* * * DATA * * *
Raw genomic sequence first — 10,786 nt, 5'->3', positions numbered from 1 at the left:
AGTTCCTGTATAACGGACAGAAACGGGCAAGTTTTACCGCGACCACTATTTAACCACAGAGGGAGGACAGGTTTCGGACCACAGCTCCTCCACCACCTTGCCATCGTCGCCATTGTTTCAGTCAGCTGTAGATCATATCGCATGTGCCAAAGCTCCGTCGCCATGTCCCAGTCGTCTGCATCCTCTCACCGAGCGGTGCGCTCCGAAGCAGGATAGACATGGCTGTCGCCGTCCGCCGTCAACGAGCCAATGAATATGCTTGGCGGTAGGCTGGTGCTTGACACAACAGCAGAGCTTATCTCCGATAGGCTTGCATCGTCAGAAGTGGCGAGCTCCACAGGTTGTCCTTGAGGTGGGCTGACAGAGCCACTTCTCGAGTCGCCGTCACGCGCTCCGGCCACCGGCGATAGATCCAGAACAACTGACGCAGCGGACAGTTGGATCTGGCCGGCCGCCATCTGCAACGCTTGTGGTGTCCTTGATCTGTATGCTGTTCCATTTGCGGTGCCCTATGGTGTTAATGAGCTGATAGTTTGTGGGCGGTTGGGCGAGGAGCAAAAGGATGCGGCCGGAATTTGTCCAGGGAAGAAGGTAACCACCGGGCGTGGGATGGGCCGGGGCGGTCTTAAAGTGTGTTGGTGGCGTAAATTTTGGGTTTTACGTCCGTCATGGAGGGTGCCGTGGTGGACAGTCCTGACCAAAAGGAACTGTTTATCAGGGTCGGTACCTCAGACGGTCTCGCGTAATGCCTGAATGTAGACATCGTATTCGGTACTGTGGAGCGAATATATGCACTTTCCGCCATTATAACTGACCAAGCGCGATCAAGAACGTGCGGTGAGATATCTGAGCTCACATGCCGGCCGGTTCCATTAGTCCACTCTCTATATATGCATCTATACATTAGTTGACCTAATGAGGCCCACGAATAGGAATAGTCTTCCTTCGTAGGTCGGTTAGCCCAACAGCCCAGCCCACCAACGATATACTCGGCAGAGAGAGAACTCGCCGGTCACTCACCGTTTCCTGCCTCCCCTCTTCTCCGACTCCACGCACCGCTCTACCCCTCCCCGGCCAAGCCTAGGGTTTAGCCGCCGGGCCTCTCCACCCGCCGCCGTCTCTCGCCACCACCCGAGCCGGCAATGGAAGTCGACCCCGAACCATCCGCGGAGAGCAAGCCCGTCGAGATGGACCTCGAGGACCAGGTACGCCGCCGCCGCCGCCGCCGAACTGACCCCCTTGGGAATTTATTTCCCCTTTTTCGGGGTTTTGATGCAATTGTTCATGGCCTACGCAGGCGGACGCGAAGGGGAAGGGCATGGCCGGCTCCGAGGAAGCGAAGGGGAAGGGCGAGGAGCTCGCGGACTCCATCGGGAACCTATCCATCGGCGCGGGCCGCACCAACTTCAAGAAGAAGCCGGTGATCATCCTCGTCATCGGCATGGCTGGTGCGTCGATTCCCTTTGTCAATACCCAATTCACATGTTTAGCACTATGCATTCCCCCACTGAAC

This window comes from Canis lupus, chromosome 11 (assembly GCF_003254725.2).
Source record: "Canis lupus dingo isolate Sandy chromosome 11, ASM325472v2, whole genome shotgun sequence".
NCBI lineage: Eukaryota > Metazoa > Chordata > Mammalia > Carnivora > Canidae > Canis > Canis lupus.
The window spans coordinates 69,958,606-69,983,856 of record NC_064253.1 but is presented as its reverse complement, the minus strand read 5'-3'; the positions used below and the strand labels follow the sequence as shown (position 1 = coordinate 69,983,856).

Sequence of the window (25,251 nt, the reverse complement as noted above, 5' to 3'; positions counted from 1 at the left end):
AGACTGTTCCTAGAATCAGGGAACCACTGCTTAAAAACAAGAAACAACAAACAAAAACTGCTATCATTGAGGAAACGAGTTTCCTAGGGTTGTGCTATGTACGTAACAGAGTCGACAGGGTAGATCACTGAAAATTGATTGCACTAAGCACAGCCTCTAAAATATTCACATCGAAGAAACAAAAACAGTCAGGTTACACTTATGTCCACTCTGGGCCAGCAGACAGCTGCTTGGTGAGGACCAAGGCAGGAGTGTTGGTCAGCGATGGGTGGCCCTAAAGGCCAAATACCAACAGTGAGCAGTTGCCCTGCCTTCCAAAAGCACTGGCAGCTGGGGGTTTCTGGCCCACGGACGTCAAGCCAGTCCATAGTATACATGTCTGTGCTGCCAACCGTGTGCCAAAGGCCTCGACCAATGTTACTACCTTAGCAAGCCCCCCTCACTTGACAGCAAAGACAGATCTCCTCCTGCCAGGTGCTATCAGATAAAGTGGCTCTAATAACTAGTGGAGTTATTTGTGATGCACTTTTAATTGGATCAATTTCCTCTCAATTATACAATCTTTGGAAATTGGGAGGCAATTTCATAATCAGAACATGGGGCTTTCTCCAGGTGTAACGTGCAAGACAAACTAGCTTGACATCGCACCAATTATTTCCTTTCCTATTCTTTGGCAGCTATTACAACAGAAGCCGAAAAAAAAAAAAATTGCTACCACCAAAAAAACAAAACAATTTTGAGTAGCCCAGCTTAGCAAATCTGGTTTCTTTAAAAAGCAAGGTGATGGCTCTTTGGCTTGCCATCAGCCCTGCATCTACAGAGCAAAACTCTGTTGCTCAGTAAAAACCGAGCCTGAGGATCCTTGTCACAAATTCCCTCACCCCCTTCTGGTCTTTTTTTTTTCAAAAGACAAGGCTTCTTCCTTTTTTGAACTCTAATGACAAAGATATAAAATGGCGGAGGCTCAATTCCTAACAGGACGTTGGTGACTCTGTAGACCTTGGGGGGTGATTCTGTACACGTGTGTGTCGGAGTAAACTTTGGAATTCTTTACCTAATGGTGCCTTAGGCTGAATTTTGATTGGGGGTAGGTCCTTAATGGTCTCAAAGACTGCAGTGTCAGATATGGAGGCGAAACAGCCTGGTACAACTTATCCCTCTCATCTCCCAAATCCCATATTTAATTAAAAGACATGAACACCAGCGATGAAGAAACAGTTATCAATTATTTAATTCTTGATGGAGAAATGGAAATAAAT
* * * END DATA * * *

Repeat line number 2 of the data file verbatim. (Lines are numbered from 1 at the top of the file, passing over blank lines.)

AGTTCCTGTATAACGGACAGAAACGGGCAAGTTTTACCGCGACCACTATTTAACCACAGAGGGAGGACAGGTTTCGGACCACAGCTCCTCCACCACCTTGCCATCGTCGCCATTGTTTCAGTCAGCTGTAGATCATATCGCATGTGCCAAAGCTCCGTCGCCATGTCCCAGTCGTCTGCATCCTCTCACCGAGCGGTGCGCTCCGAAGCAGGATAGACATGGCTGTCGCCGTCCGCCGTCAACGAGCCAATGAATATGCTTGGCGGTAGGCTGGTGCTTGACACAACAGCAGAGCTTATCTCCGATAGGCTTGCATCGTCAGAAGTGGCGAGCTCCACAGGTTGTCCTTGAGGTGGGCTGACAGAGCCACTTCTCGAGTCGCCGTCACGCGCTCCGGCCACCGGCGATAGATCCAGAACAACTGACGCAGCGGACAGTTGGATCTGGCCGGCCGCCATCTGCAACGCTTGTGGTGTCCTTGATCTGTATGCTGTTCCATTTGCGGTGCCCTATGGTGTTAATGAGCTGATAGTTTGTGGGCGGTTGGGCGAGGAGCAAAAGGATGCGGCCGGAATTTGTCCAGGGAAGAAGGTAACCACCGGGCGTGGGATGGGCCGGGGCGGTCTTAAAGTGTGTTGGTGGCGTAAATTTTGGGTTTTACGTCCGTCATGGAGGGTGCCGTGGTGGACAGTCCTGACCAAAAGGAACTGTTTATCAGGGTCGGTACCTCAGACGGTCTCGCGTAATGCCTGAATGTAGACATCGTATTCGGTACTGTGGAGCGAATATATGCACTTTCCGCCATTATAACTGACCAAGCGCGATCAAGAACGTGCGGTGAGATATCTGAGCTCACATGCCGGCCGGTTCCATTAGTCCACTCTCTATATATGCATCTATACATTAGTTGACCTAATGAGGCCCACGAATAGGAATAGTCTTCCTTCGTAGGTCGGTTAGCCCAACAGCCCAGCCCACCAACGATATACTCGGCAGAGAGAGAACTCGCCGGTCACTCACCGTTTCCTGCCTCCCCTCTTCTCCGACTCCACGCACCGCTCTACCCCTCCCCGGCCAAGCCTAGGGTTTAGCCGCCGGGCCTCTCCACCCGCCGCCGTCTCTCGCCACCACCCGAGCCGGCAATGGAAGTCGACCCCGAACCATCCGCGGAGAGCAAGCCCGTCGAGATGGACCTCGAGGACCAGGTACGCCGCCGCCGCCGCCGCCGAACTGACCCCCTTGGGAATTTATTTCCCCTTTTTCGGGGTTTTGATGCAATTGTTCATGGCCTACGCAGGCGGACGCGAAGGGGAAGGGCATGGCCGGCTCCGAGGAAGCGAAGGGGAAGGGCGAGGAGCTCGCGGACTCCATCGGGAACCTATCCATCGGCGCGGGCCGCACCAACTTCAAGAAGAAGCCGGTGATCATCCTCGTCATCGGCATGGCTGGTGCGTCGATTCCCTTTGTCAATACCCAATTCACATGTTTAGCACTATGCATTCCCCCACTGAAC